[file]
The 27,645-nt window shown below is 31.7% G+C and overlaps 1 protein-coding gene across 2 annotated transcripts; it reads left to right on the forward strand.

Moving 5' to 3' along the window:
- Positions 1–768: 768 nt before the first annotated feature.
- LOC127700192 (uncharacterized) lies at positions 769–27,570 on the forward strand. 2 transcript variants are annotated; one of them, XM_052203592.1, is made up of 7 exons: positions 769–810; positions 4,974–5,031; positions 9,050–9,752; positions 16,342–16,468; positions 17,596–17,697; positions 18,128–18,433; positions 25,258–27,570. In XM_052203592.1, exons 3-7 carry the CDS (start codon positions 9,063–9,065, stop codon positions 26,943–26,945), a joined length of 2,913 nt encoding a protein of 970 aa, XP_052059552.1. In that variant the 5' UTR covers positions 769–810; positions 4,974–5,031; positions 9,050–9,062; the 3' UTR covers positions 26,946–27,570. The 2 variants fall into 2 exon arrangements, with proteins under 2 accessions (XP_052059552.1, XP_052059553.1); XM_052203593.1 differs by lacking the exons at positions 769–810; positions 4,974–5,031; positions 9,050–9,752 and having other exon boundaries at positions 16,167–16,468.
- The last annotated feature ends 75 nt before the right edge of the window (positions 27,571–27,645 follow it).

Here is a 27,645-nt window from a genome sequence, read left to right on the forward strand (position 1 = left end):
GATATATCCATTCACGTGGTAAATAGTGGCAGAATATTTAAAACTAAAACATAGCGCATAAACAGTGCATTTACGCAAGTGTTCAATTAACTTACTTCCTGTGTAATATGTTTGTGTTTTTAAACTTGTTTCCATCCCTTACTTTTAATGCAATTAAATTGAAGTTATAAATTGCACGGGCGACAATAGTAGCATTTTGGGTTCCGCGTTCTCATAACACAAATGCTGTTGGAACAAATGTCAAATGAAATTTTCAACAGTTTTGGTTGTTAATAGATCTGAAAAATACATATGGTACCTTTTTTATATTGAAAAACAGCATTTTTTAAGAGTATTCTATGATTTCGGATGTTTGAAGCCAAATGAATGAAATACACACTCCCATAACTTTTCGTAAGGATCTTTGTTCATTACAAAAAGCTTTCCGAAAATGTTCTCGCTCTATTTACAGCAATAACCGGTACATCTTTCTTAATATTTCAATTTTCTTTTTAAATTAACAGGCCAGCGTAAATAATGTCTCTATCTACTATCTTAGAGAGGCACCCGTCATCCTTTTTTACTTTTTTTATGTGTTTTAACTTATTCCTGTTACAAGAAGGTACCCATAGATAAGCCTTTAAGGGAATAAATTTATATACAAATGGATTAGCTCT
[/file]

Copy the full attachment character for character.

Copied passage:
The 27,645-nt window shown below is 31.7% G+C and overlaps 1 protein-coding gene across 2 annotated transcripts; it reads left to right on the forward strand.

Moving 5' to 3' along the window:
- Positions 1–768: 768 nt before the first annotated feature.
- LOC127700192 (uncharacterized) lies at positions 769–27,570 on the forward strand. 2 transcript variants are annotated; one of them, XM_052203592.1, is made up of 7 exons: positions 769–810; positions 4,974–5,031; positions 9,050–9,752; positions 16,342–16,468; positions 17,596–17,697; positions 18,128–18,433; positions 25,258–27,570. In XM_052203592.1, exons 3-7 carry the CDS (start codon positions 9,063–9,065, stop codon positions 26,943–26,945), a joined length of 2,913 nt encoding a protein of 970 aa, XP_052059552.1. In that variant the 5' UTR covers positions 769–810; positions 4,974–5,031; positions 9,050–9,062; the 3' UTR covers positions 26,946–27,570. The 2 variants fall into 2 exon arrangements, with proteins under 2 accessions (XP_052059552.1, XP_052059553.1); XM_052203593.1 differs by lacking the exons at positions 769–810; positions 4,974–5,031; positions 9,050–9,752 and having other exon boundaries at positions 16,167–16,468.
- The last annotated feature ends 75 nt before the right edge of the window (positions 27,571–27,645 follow it).

Here is a 27,645-nt window from a genome sequence, read left to right on the forward strand (position 1 = left end):
GATATATCCATTCACGTGGTAAATAGTGGCAGAATATTTAAAACTAAAACATAGCGCATAAACAGTGCATTTACGCAAGTGTTCAATTAACTTACTTCCTGTGTAATATGTTTGTGTTTTTAAACTTGTTTCCATCCCTTACTTTTAATGCAATTAAATTGAAGTTATAAATTGCACGGGCGACAATAGTAGCATTTTGGGTTCCGCGTTCTCATAACACAAATGCTGTTGGAACAAATGTCAAATGAAATTTTCAACAGTTTTGGTTGTTAATAGATCTGAAAAATACATATGGTACCTTTTTTATATTGAAAAACAGCATTTTTTAAGAGTATTCTATGATTTCGGATGTTTGAAGCCAAATGAATGAAATACACACTCCCATAACTTTTCGTAAGGATCTTTGTTCATTACAAAAAGCTTTCCGAAAATGTTCTCGCTCTATTTACAGCAATAACCGGTACATCTTTCTTAATATTTCAATTTTCTTTTTAAATTAACAGGCCAGCGTAAATAATGTCTCTATCTACTATCTTAGAGAGGCACCCGTCATCCTTTTTTACTTTTTTTATGTGTTTTAACTTATTCCTGTTACAAGAAGGTACCCATAGATAAGCCTTTAAGGGAATAAATTTATATACAAATGGATTAGCTCT